I love ice cream.
It’s one of my all time favorite foods and something I could eat at every meal (if only it were as healthy as kale or broccoli). Yes, I know it’s all my dad’s fault, but that doesn’t make me crave it any less.
And I’m from Ohio. And my name’s Jennifer.
It’s no surprise that when I found out about Jeni’s Splendid Ice Cream from Ohio (of all places!) whose immense popularity seemed to be sweeping the press and blogosphere by waves, I decided I absolutely had to try it (I mean, seriously, how often does my beloved home state get this kind of praise from the food community?).
But then, it’s not like I can ask my mom to bring me ice cream from Ohio when she visits. And I usually only go back to Ohio during the holidays, so it means waiting months before trying it. That is, until Formaggio Kitchen started carrying it in their stores.
You can guess what I did next.
At $12 a pint, Jeni’s ice cream is probably the most expensive ice cream I’ve ever seen. Part of the high cost comes from the fact that she sources all of her cream from grass-fed cows in Snowville Creamery, a local milk producer in Ohio.
Jeni’s ice cream is unusual in that she does not use any eggs. She believes in truly highlighting the flavors of the ice cream ingredients, and eggs can sometimes detract from that.
In order to get a smooth creamy texture, she uses several tricks. First, to avoid any ice crystals, she painstakingly removes some water from the ice cream “batter” by boiling the cream/milk mixture. She also adds starch for two reasons: 1) as a desiccant to remove additional residual moisture; and 2) as a thickener to make the ice cream more creamy.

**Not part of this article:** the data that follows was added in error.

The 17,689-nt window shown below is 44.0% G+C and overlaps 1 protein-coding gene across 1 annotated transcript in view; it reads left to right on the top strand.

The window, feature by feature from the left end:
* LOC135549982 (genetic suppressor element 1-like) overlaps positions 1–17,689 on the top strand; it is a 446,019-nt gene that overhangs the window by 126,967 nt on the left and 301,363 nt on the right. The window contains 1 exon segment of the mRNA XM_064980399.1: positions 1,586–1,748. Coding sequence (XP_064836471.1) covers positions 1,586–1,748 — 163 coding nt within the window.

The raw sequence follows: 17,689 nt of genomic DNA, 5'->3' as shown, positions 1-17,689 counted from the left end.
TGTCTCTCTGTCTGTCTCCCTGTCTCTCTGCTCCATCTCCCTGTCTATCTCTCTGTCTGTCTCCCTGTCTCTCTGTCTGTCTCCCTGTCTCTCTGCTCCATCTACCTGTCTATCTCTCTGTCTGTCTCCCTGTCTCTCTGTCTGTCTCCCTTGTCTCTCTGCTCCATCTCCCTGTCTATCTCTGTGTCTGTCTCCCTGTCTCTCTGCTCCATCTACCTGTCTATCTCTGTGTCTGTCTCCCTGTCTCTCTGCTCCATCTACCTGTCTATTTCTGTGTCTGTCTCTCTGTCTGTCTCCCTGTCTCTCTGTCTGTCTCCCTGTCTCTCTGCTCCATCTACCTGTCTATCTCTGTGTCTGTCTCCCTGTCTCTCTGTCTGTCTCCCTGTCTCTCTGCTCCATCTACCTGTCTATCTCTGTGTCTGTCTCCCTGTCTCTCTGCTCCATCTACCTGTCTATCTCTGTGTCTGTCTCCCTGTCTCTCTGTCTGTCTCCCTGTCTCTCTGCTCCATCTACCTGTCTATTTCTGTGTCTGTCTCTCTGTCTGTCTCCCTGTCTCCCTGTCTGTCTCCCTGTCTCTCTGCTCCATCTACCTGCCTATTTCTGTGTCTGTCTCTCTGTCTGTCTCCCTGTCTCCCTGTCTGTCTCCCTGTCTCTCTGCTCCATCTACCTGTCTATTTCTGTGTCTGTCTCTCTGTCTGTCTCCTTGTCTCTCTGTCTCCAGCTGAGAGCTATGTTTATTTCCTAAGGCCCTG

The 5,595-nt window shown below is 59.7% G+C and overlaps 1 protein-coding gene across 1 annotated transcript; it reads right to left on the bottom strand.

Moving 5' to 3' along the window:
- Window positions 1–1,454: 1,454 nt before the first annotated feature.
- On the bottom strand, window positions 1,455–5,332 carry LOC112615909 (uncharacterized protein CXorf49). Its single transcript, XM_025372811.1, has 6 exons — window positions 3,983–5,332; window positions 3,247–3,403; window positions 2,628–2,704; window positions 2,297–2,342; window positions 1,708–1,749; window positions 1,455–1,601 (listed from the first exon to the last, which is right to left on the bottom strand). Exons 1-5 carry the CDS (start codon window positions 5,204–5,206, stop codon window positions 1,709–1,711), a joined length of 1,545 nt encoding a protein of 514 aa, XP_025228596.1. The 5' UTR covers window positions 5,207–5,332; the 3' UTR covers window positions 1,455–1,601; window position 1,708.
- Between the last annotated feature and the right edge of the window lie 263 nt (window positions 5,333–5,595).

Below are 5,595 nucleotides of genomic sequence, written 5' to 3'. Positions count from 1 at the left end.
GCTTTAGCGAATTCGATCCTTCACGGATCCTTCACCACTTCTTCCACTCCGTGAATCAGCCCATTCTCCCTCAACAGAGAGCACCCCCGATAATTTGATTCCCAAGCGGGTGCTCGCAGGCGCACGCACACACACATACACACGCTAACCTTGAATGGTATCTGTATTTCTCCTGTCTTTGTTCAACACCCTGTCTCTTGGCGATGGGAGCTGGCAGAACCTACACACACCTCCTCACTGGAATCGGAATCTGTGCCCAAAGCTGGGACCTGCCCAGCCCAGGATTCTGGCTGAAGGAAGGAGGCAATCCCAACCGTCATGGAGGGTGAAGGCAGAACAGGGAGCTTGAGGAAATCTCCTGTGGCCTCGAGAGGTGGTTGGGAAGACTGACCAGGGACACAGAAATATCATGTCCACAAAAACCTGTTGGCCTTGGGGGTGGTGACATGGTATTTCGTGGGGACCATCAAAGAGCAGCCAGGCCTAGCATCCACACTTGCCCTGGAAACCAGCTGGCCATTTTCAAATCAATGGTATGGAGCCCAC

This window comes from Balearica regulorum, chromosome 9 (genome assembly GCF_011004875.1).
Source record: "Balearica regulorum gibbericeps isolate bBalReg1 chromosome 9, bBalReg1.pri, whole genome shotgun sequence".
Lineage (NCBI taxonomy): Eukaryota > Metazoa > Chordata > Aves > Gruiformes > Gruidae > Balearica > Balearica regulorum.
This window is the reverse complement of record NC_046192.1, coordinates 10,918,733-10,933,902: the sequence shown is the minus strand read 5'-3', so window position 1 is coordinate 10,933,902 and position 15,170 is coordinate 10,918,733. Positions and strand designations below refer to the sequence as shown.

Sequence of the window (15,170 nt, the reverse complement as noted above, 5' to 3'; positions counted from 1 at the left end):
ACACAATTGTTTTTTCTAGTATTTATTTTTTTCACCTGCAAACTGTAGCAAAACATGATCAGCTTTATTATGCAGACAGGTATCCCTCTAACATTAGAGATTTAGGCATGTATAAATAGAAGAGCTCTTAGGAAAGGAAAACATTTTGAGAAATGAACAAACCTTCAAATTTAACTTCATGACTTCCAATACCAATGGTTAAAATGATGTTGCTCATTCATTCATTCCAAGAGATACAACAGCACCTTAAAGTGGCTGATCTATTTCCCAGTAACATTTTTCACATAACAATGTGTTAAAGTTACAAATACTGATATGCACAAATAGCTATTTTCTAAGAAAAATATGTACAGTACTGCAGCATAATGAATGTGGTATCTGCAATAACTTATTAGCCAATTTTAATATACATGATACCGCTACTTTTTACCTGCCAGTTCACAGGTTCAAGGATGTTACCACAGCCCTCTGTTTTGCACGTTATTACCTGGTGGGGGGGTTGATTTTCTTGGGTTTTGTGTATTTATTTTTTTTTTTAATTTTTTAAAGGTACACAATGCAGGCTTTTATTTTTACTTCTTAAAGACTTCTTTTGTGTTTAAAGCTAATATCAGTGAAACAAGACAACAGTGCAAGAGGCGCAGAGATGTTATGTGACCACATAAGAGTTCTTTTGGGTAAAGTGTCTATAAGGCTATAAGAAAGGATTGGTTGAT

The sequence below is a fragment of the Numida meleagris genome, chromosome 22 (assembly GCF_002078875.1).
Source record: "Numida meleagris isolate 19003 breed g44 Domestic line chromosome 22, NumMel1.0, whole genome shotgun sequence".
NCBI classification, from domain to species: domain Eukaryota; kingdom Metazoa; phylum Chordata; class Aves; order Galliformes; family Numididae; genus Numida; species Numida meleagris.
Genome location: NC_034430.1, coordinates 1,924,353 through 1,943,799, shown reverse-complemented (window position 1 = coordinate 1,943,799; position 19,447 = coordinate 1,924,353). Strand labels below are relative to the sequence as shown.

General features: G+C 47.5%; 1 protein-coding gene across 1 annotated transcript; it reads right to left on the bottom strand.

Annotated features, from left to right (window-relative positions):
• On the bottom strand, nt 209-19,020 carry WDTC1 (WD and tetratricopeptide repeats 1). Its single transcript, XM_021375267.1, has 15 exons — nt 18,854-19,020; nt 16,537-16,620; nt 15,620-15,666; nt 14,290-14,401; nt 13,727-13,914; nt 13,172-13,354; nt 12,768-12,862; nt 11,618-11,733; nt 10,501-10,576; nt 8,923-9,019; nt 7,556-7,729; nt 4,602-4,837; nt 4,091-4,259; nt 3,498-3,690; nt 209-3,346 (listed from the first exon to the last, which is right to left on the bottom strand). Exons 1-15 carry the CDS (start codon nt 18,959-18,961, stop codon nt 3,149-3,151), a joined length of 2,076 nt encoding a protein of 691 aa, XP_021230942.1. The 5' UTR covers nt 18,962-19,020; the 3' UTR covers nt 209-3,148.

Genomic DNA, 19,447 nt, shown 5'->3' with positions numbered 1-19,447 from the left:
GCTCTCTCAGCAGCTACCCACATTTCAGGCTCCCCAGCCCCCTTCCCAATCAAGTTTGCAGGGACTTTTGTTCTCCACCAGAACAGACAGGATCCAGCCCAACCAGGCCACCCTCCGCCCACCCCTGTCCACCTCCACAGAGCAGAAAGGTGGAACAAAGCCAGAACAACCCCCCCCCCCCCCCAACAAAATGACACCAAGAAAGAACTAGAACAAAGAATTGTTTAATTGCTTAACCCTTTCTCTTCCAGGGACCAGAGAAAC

For those of you who are not local to Ohio, the buckeye tree is the Ohio state tree. It produces a nut that looks very much like a chestnut. Buckeyes are also local chocolate-peanut butter candies made to resemble the buckeye nut. Jeni paid homage to Ohio by creating this ice cream filled with pulverized buckeyes.
I so wanted to love this ice cream. But alas, Bryan and I both found the ice cream to be just a bit chalky and not as lusciously creamy as we had expected. “The Buckeye State” was the chalkier one, possibly made that way by the peanut butter inside?
Bryan didn’t really like the texture. And I agreed that I preferred the creamy texture of egg-based ice creams. Nevertheless, the flavors, especially the Wildberry Lavendar, were clean and pronounced, shining through with no competition from egg yolks or other strong flavors.
Despite my first experience with the ice cream, I was still intrigued at the idea of egg-less ice creams that would be smooth and creamy. Furthermore, since eggs are such a pain to deal with at home, I really was drawn to the idea of trying to make ice cream using her method.
So I finally did.
About a week ago, I noticed that my quarts of cream in the refrigerator were imminently about to expire. In order to avoid throwing them all out, I decided to make ice cream, immediately. Typically, I make a rich, custard-style ice cream with many, many egg yolks.
Alas, I had virtually run out of eggs. Intrigued by Jeni’s ice cream process, I found a recipe online for Jeni’s version of a simple egg-less vanilla ice cream. Thrilled that I actually had both corn starch and cream cheese at home (I virtually never have a stocked kitchen), I decided to forge ahead and see how a homemade version of Jeni’s would taste like.